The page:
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Human Rights Violation Hearings

Type HUMAN RIGHTS VIOLATIONS, SUBMISSIONS QUESTIONS AND ANSWERS

Starting Date 22 July 1996

Location SOWETO

Day 1

Names PETER MAGUBANE

Case Number .

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MS SOOKA: Mr Magubane stand please so that I can administer the oath.

PETER MAGUBANE: (sworn states)

MS SOOKA: As is customary we have assigned a Committee member to assist you with the leading of your evidence and Mr Hugh Lewin will do that now. Thank you.

MR LEWIN: Thank you Madam Chair. Peter it's a great privilege for me and pleasure to be working together again after a considerable number of years, as a result of which I know that you are certainly not someone who like talking. You talk through your camera as we very eloquently have seen in the photographs, which over the last two and a half decades have chronicled the history of our country. You and your work have become particularly identified with 1976 and June the 16th. I think what we would like to hear this afternoon from you is the account of you as a photographer and as a resident of Soweto at the time in going through those horrendous events. If you could just take us through that in the context of your own experience. Thanks very much.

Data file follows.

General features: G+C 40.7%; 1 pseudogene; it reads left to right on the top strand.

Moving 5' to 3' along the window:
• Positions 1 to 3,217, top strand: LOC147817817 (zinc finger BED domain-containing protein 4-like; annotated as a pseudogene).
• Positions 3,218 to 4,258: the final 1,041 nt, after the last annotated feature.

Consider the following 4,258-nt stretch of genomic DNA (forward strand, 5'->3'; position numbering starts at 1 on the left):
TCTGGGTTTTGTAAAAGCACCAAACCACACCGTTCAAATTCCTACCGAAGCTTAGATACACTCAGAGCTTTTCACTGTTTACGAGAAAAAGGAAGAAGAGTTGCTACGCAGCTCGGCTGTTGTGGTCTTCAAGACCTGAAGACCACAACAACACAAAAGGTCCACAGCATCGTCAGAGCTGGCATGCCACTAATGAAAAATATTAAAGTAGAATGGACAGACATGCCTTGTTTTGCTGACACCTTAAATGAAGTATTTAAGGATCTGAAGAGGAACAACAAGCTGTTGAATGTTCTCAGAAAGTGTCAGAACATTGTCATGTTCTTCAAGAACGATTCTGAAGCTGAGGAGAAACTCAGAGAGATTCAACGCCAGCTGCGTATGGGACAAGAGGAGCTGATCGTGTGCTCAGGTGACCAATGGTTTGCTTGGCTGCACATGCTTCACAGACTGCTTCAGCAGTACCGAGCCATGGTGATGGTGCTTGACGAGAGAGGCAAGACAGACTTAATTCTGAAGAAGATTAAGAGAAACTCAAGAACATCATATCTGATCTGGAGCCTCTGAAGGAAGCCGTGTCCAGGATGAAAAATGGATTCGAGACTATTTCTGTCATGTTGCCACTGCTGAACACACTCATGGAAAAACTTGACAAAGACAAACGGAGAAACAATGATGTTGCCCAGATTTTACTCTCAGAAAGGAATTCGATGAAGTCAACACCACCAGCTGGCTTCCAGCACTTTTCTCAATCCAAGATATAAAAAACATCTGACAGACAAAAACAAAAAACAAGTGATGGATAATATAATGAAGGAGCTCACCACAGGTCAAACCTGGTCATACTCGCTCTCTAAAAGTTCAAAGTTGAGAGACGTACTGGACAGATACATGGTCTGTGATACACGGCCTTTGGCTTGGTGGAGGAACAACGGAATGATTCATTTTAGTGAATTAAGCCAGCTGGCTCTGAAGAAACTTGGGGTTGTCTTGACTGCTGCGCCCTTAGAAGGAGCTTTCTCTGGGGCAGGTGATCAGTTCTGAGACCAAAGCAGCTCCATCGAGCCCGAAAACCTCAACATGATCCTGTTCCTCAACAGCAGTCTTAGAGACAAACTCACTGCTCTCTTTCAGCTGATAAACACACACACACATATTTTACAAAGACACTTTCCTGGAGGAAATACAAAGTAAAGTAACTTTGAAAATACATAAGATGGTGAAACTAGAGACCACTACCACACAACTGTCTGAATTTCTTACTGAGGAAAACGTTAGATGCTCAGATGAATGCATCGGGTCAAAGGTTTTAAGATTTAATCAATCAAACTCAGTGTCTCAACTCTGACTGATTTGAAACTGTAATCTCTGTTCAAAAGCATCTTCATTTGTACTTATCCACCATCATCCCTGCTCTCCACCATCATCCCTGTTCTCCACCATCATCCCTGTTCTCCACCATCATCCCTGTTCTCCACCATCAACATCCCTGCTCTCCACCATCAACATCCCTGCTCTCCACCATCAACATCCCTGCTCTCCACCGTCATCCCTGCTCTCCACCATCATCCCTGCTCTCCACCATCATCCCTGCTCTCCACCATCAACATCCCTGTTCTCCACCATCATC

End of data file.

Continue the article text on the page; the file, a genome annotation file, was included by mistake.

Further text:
MR MAGUBANE: Thank you very much Hugh. On June 15 there was a write-up in the Star that said "Students march on the 16th". We didn't pay much attention because there hadn't been any marches by students, but I thought it wise that I should contact my office, the Rand Daily Mail and let them

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know about this and ask them to provide me with a car so that I can cover the event. A car was sent to me.